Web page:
Posts Tagged ‘wings’

 

Wings of Desire

 

 

one of the most beautiful, moving, poetic films I have ever seen is Wings of Desire..

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i mean the original Wim Wenders version in German with subtitles  (German title literally translates as Wings over Berlin), with a script chiefly written by the brilliant and controversial Austrian writer Peter Handke. Not the hideous American remake starring the Nicholas Cage as an angel and dandelion haired Meg Ryan as a brain surgeon.

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wings of Desire is one of those exquisite films you can see over and over, but not often for it is very potent.

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everything about it is beautiful;The idea, for a start.

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it is the story of two angels, Damiel (played by the sublimely perfect Bruno Ganz) and Cassiel (played by Otto Sander) who hover over and move about Berlin outside time, witnessing all thoughts that occur to humans. They live in a parallel black and white world, and are unable to feel or be seen or felt by humans. Then Damiel falls in love with a beautiful tightrope walker.

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made just before the wall came down, the theme of  divided worlds permeates the film on many levels. It exploits the tension between the overlapping states of angel and human, but Wenders’ angelic realm does not conform to traditional ideas of angels.

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 having carefully watched human beings from the beginning of time, the two angels know humanity better than we know ourselves. But while their realm continue reading

 

Being normal

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it is a slate grey day such as I might have drawn in black ink on the thick watercolour paper I like best. It has a rough texture over which the points of the thin nibs I use, scratch like little claws.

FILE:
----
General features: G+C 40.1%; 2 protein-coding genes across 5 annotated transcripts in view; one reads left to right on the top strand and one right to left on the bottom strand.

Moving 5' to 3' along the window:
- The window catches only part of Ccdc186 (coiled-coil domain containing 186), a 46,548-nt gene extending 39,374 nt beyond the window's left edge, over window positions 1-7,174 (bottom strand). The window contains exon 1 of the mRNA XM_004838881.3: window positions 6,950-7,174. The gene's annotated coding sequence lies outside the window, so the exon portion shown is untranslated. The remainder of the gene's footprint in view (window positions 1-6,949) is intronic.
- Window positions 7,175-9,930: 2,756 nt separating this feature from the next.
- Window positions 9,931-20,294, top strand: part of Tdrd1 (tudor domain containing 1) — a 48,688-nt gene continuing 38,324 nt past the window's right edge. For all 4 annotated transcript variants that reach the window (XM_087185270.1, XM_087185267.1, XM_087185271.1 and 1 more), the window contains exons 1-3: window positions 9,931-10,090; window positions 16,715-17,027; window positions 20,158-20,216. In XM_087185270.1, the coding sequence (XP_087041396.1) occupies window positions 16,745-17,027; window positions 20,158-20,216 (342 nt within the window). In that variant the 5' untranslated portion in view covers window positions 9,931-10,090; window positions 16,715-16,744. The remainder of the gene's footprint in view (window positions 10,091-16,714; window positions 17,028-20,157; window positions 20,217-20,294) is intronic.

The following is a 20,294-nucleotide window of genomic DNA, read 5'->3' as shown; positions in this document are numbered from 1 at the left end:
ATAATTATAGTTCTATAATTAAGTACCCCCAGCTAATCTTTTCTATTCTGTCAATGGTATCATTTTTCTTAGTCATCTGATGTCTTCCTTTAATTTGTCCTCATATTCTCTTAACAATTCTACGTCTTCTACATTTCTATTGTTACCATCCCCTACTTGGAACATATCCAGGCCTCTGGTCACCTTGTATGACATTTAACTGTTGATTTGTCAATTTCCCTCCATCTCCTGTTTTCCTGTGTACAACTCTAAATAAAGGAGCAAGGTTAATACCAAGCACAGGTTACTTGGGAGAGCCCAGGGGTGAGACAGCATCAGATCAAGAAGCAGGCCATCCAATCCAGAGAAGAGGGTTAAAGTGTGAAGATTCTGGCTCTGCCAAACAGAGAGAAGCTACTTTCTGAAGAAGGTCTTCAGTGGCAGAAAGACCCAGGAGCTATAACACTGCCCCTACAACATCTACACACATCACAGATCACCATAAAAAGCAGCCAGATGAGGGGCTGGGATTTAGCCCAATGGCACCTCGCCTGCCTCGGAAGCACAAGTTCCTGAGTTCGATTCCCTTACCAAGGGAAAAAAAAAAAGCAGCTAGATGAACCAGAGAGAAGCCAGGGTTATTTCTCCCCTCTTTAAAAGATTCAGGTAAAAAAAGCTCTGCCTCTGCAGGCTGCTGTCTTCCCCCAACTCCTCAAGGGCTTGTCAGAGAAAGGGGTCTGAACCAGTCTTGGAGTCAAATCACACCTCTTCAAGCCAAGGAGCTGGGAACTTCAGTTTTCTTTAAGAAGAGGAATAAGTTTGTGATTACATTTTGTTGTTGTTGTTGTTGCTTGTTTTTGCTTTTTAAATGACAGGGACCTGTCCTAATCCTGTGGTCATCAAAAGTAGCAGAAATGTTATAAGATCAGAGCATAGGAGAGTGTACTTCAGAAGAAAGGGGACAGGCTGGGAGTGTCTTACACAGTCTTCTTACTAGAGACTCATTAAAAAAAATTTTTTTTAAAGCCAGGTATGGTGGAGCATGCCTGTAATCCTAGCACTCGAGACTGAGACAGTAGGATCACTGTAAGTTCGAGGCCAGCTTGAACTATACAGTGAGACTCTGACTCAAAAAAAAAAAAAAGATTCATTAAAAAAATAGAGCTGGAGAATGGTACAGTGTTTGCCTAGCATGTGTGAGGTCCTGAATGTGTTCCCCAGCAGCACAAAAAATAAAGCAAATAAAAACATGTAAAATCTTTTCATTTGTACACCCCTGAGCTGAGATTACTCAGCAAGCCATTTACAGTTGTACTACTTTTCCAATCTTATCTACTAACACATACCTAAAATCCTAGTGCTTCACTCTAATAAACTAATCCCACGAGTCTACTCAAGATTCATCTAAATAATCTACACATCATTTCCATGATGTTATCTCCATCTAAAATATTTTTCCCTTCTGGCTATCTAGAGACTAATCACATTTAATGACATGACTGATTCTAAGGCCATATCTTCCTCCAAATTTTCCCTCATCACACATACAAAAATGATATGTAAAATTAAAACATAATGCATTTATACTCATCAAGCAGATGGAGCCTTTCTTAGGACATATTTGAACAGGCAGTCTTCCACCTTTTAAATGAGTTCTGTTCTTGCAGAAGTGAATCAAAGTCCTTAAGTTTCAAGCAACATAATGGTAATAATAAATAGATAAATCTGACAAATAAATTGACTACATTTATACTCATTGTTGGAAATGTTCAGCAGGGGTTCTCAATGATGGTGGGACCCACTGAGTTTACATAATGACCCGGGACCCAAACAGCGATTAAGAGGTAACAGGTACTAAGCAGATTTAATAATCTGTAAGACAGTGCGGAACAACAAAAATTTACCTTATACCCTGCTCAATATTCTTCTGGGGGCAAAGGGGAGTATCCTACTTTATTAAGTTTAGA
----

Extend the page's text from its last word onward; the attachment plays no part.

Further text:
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this image of myself as a bird flows naturally from the work I am doing, cross hatching a midnight horizon. For as I ink, my thoughts rise above the snarl of trams and cars wound around buildings,  to hover and soar, alive and responsive to the  invisible electric currents of energy that encircle and enliven the world.

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that is the power of doing pen and ink drawings. Not just the power that comes in the act of creation, but the power that  comes with the physical act of this particular creative work.

 

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once  I pass beyond designing a drawing in pencil, much of the inkwork is repetition.  It requires great concentration on the physical level to crosshatch a sky or to draw each pebble on a plain, or each hair riffled by a wind, but the repetition is like a mantra that eventually lets my mind fly free.  I suspect part of the freedom comes from the fact that, in drawing these images,  I am doing something concrete and specific  (ie something I am MEANT to be doing) so rather than reining in that untethered mind and setting it to dutifully work,  I can … continue reading